On Tuesday, the 8th of November, placed in the historic centre of Bratislava, the professional association Women Architects presented an exhibition of “Women in Slovak architecture”. The collection of projects created by 25 talented female architects of varying age, specialisation or project scales, gained a great deal of appreciation in Budapest, where it was opened just three weeks ago.
The exhibition in the gallery space ARCHA in Bratislava was opened by the chief architect of the city Ingrid Konrad, the founder of Women Architects Andrea Klimko and her team organising the exhibition, and most importantly the presented architects, and supported by the Slovak Arts Council, Slovak Chamber of Architects (SKA), Slovak Architecture Society (SAS) and the Faculty of Architecture (FA STU).
As the number of women willing to display their work increases year by year, the content of the exhibition is growing steadily as well. The visitors of ARCHA are able to see the works of 5 representatives from the first generation of Slovak architects: Štefánia Krumlová, Milica Marcinková, Viera Mecková, Oľga Ondreičková and Lýdia Titlová, previously exhibited by Prof. Henrieta Moravčíková at the Faculty of Architecture of the Slovak University of Technology in Bratislava as Emancipated: The First Generation of Women Architects in Slovakia and also 25 actively working architects both in Slovakia and abroad: Katarína Boháčová, Katarína Ciglanová, Soňa Pohlová, Jana Tartaľová, Petra Marko, Ivana Pasečná, Anita Stanková, Marianna Markusková, Diana Šajdová, Mária Klaučová, Jana Gregorová, Michaela Hantabalová, Nikoleta Jančeková, Gabriela Kaprálová, Andrea Klimko, Ľubica Koreňová, Andrea Ambrovičová Mikulajová, Katarína Mňahončáková, Soňa Salnerová, Katarína Viskupičová, Tatiana Buijs-Vítková, Zuzana Gabrišová, Zuzana Zacharová.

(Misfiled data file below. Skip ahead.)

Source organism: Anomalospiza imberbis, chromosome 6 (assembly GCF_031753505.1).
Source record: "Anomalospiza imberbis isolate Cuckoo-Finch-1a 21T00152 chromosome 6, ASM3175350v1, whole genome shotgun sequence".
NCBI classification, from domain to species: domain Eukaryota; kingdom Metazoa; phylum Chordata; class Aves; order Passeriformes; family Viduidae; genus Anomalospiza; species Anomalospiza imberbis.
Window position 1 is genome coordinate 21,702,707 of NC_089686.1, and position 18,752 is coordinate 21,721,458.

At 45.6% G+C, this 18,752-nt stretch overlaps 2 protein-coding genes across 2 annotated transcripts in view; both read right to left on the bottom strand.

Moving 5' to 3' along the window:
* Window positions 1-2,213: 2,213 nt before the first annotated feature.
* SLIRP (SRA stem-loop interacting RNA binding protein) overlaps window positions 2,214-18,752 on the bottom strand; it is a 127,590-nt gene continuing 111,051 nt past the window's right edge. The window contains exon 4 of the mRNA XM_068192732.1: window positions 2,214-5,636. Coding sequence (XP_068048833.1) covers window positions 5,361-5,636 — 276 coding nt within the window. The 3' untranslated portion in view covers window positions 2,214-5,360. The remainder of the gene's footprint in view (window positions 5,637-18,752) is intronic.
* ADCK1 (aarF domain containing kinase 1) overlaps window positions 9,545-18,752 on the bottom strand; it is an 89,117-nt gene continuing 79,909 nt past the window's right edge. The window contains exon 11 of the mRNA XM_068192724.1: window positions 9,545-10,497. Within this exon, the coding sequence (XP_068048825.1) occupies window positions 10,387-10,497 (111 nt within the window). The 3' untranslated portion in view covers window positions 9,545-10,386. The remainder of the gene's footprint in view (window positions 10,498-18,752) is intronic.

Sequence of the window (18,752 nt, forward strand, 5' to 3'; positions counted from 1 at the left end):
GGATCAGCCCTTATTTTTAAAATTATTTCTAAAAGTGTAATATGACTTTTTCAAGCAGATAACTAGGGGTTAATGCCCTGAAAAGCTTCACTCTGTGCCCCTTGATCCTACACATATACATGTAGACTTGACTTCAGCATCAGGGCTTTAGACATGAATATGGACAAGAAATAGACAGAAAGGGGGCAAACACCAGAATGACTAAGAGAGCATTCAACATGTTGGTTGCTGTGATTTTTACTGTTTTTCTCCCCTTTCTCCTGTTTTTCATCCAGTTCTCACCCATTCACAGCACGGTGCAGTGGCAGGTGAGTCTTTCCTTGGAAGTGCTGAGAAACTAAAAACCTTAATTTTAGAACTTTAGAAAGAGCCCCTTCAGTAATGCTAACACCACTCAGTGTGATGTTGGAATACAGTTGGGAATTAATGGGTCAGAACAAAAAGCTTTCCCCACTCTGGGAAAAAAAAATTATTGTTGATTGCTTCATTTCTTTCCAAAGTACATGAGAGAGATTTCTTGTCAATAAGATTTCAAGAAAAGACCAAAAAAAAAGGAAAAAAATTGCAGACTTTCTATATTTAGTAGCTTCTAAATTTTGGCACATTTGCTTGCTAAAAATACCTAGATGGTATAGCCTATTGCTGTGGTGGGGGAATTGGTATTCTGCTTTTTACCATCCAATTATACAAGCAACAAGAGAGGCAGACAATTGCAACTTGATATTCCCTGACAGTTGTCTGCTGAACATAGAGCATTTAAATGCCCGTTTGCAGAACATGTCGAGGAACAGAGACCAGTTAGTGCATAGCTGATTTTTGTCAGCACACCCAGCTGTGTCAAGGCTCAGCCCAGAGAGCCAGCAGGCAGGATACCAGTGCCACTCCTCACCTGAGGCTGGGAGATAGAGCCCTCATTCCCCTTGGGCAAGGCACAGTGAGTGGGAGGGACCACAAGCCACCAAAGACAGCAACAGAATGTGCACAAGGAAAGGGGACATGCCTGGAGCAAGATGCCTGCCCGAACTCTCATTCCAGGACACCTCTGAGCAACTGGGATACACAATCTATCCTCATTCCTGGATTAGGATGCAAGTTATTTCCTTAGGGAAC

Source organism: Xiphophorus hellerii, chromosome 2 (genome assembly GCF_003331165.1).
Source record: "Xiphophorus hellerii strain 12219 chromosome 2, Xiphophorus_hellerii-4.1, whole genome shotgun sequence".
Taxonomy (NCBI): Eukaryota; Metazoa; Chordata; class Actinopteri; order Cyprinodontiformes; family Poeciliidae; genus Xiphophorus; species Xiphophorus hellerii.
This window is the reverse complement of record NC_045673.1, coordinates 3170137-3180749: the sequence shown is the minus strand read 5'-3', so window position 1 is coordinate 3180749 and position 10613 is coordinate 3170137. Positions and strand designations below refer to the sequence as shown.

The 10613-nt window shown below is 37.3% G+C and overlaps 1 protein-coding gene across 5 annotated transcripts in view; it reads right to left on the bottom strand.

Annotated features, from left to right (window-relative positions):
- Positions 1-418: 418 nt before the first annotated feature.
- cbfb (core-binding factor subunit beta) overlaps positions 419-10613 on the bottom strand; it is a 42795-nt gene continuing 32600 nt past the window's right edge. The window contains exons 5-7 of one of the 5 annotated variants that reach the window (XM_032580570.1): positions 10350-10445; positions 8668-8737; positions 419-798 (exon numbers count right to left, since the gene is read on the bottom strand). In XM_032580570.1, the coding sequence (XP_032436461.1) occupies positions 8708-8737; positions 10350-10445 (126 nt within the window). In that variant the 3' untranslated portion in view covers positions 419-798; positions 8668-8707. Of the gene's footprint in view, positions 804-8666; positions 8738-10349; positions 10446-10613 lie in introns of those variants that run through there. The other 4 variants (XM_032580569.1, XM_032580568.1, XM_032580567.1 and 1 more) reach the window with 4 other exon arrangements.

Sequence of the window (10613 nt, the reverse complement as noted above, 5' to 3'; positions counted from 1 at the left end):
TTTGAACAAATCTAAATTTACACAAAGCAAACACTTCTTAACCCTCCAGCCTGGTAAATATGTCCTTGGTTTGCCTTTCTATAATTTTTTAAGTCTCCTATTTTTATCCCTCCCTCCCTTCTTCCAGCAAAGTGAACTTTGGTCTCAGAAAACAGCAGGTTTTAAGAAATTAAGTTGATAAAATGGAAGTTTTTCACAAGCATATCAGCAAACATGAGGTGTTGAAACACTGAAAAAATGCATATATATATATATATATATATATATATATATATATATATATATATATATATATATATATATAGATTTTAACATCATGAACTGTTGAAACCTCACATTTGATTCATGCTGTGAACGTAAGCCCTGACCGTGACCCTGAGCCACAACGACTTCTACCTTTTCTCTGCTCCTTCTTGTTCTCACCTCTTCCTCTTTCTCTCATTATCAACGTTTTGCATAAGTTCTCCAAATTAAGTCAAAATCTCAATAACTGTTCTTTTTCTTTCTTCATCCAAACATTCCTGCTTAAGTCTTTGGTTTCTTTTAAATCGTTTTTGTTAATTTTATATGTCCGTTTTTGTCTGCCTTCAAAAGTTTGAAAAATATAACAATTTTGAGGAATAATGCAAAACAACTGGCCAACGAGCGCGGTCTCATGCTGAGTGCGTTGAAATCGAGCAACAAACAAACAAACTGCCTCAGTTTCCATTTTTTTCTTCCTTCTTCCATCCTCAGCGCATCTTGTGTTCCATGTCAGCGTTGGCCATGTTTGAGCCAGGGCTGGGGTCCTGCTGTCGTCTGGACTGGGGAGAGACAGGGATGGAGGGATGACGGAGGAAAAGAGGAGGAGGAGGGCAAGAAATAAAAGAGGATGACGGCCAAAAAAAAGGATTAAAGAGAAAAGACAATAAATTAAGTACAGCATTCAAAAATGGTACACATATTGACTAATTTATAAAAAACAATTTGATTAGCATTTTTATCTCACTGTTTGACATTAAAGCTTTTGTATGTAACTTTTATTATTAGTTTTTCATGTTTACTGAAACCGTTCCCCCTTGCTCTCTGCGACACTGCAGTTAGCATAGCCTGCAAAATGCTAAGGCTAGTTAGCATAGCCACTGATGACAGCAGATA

The career of an architect usually projects itself onto all aspects of one’s life. As it is, the private life overlaps with the professional one, so that even the presence of children at the studio or other workplace is not an unusual sight for a woman in architecture.